In early January, a boat with 185 Rohingya refugees washed ashore on the coast of Indonesia’s Aceh province. They had spent weeks at sea in desperate conditions, fleeing cramped and overcrowded camps in Bangladesh in search of a better life. More than half were women and children.
Sadly, they are far from alone. Since November last year, at least three more boats have landed in Aceh after similarly perilous journeys, carrying hundreds of refugees, with at least 20 people dying at sea. According to UN High Commissioner for Refugees (UNHCR), thousands of Rohingya, including women and children, resorted to perilous boat journeys in 2022.
In Aceh, it is often local fishermen, driven by compassion for desperate refugees, who have taken it upon themselves to rescue boats stranded in the Andaman Sea. As a Rohingya who has campaigned to end the genocide against our people for most of my life, I could not be more grateful to the Acehnese for their selflessness and bravery.
At the same time, it is deplorable that common people have had to step in to do what governments in the region are supposed to do. From India to Indonesia, states in South and Southeast Asia have for years turned a blind eye to the plight of Rohingya “boat people”, refusing refugees a chance to land on their shores and even pushing their vessels back to sea.
This is illegal — a violation of the non-refoulement principle under international law bans nations from sending people back to where they are at risk of serious human rights violations. It is also immoral behavior, and regional states must change course immediately to prevent even more lives from being lost at sea.
Rohingya people have taken to boats from Myanmar for years to escape the genocide we are facing in our native Rakhine state. In recent years, it is increasingly refugees from Bangladesh who have risked their lives on dangerous sea journeys. Close to one million Rohingya refugees live in camps in Bangladesh.
While the Bangladeshi government has generously offered a safe haven to those fleeing, the camps are cramped and overcrowded, and Rohingya have almost no opportunities to get an education or a decent job. A boat journey is often a last, desperate attempt to build a life of dignity elsewhere.
In 2015, the Asian “boat crisis” gripped global headlines, as hundreds of refugees lost their lives at sea when governments cracked down on human trafficking networks. After a relative lull in sea journeys, numbers have picked up again in recent years. In 2022, UNHCR estimates, at least 1,920 Rohingya took to boats – a sharp increase from 287 in 2021.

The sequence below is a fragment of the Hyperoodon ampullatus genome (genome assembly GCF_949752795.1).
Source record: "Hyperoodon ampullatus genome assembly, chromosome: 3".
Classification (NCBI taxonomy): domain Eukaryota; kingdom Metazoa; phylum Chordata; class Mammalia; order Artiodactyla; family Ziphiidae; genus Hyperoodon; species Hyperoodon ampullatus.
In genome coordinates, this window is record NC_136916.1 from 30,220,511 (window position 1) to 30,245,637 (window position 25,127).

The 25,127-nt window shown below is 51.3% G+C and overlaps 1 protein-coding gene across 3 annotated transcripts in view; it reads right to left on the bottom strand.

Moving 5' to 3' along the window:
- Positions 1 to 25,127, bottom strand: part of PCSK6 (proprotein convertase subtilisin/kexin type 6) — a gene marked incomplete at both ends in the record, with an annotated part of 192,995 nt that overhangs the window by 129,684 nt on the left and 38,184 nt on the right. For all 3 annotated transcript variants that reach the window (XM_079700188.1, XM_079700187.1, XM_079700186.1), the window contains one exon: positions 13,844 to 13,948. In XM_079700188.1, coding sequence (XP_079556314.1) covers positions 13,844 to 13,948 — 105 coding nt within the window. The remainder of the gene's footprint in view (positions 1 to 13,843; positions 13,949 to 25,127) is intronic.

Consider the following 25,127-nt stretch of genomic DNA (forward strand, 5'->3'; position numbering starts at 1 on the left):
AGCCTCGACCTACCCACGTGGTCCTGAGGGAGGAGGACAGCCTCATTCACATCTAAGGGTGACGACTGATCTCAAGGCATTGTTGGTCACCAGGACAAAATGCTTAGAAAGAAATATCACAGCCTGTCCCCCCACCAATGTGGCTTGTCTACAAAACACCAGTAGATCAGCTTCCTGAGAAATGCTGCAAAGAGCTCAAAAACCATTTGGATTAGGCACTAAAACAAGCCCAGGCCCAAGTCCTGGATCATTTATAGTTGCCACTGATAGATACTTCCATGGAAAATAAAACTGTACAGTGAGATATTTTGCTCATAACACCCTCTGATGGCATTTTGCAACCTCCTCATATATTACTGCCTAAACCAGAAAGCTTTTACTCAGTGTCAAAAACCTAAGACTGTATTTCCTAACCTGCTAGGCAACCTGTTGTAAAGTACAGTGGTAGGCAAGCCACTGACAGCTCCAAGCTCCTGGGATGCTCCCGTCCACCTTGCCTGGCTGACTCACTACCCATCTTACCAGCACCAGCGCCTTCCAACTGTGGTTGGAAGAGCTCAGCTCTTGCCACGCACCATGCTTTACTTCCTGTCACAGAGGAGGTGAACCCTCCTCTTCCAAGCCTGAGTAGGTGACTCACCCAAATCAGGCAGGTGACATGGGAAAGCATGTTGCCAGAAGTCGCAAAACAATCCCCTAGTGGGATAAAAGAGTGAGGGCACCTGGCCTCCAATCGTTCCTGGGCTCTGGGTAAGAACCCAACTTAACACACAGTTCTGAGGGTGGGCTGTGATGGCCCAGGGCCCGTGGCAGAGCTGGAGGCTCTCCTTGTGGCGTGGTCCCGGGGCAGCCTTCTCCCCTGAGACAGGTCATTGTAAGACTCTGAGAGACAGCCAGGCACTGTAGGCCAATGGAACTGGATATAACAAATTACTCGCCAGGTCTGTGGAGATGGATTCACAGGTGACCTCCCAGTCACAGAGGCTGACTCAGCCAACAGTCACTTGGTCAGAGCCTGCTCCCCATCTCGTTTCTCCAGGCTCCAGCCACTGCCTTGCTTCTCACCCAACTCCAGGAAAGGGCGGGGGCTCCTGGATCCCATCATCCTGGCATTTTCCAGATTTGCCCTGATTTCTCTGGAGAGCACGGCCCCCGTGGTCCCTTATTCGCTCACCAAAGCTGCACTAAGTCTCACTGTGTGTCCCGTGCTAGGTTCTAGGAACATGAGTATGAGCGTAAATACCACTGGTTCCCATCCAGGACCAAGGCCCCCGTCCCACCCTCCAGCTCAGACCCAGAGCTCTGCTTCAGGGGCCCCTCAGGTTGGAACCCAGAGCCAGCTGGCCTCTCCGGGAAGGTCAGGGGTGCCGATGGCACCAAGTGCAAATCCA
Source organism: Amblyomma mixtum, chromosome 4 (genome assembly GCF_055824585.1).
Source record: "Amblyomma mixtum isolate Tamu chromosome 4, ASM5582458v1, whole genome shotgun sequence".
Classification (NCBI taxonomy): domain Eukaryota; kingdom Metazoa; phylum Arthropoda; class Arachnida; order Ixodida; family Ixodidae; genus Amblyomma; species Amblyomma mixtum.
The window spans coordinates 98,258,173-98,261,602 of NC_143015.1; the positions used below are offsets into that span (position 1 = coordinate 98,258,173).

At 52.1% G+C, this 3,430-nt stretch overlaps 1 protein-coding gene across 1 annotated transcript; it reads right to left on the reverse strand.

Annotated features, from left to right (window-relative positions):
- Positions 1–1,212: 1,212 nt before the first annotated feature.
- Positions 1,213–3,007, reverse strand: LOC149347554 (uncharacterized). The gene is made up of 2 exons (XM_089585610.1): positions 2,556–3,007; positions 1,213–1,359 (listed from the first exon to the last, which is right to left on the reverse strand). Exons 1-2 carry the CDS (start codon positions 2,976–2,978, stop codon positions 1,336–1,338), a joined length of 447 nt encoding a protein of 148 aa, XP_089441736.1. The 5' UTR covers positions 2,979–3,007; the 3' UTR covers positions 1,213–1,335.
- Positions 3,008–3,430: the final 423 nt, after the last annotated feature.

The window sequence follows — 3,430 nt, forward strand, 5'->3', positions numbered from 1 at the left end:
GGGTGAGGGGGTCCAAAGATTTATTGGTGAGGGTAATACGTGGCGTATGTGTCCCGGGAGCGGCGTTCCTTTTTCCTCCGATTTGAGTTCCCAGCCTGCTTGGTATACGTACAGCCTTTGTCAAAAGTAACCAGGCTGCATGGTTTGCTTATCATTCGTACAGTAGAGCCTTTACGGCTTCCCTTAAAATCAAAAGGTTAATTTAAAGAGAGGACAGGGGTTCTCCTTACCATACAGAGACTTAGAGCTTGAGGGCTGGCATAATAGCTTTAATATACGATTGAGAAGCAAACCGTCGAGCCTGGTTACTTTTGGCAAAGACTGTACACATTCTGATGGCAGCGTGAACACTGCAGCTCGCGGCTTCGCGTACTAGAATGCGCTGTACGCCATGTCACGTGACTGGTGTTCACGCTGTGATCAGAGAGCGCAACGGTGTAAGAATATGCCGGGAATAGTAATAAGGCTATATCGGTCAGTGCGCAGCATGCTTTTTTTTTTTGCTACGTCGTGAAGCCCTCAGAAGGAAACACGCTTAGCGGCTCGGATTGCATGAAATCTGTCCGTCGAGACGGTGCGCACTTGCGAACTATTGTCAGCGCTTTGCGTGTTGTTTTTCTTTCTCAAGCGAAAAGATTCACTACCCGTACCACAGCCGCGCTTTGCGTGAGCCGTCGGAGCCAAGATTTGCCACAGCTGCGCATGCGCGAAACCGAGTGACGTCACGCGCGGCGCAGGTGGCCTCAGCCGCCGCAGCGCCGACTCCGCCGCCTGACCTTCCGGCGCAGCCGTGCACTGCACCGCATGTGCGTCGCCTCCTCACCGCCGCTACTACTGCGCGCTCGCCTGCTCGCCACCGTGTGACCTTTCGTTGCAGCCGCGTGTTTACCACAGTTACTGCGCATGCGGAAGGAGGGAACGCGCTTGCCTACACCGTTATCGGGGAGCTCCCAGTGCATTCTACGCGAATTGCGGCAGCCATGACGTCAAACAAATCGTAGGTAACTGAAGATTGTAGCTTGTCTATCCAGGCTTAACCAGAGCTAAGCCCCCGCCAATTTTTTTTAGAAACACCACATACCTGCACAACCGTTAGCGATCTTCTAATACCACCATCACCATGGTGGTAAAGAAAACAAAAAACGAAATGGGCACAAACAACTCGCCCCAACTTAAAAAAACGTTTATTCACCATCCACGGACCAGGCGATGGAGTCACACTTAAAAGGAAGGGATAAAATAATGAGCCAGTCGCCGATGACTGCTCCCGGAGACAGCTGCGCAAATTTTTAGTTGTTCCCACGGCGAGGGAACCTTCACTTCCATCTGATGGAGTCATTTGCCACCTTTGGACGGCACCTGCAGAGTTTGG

At least 119 people were reported dead or missing last year, not including a further 180 people who are presumed dead after their boat went missing in December.
Conditions at sea are horrendous. Survivors have described being stranded on cramped boats for several months, with little or no access to food, water or medicine. They are often abused and extorted by human traffickers, who in many cases have charged refugees their life savings for deck space.
While members of the Association of Southeast Asian Nations (ASEAN) and other regional governments have promised not to abandon refugees at sea, many among them — including India, Malaysia, Thailand and Indonesia — have in reality sealed their borders to refugees. Sometimes, they have provided a minimum of food and medical care, only to push boats back to sea again.
Many deaths in 2022, and the harrowing stories of those who survived, must serve as a wake-up call for regional states to once and for all take concrete and coordinated action. ASEAN must take a collective approach to maritime refugee operations that focus on search and rescue and share responsibility across borders. It is crucial that no one fleeing persecution is refused entry; instead, refugees should be given the shelter and medical care they need, while their right to seek asylum must be respected.
At the same time, member states of the Bali Process — an international mechanism set up in 2002 in part to coordinate action on maritime refugee and human trafficking — must ensure that they make use of the established frameworks to protect those fleeing violence and death. All 10 members of ASEAN as well as South Asian nations like India are a part of the Bali Process. In 2016, after the “boat crisis”, its members adopted the Bali Declaration where they pledged to strengthen cooperation on search and rescue efforts and on finding legal pathways for refugees. So far, however, this has amounted to little more than a paper promise.
At the moment, regional countries are also refusing to face up to the root cause of this crisis: the treatment of the Rohingya in their home country, Myanmar.
As long as the genocide against Rohingya continues, our people will feel compelled to risk their lives to find safety and dignity elsewhere. Even ASEAN members who have criticized the Myanmar military since the attempted coup in 2021 engage in business with Myanmar, which helps fund the military and the crimes they commit against us. They should instead support all international justice processes to hold Myanmar officials responsible for crimes against the Rohingya to account.
So far, Aceh’s fishermen have shown the humanitarian leadership that ASEAN has shunned. All Rohingya are grateful for their compassion. Yet as long as ASEAN members turn a blind eye to the causes and consequences of the Rohingya crisis, the boats will keep coming and the suffering will continue.
The views expressed in this article are the author’s own and do not necessarily reflect Al Jazeera’s editorial stance.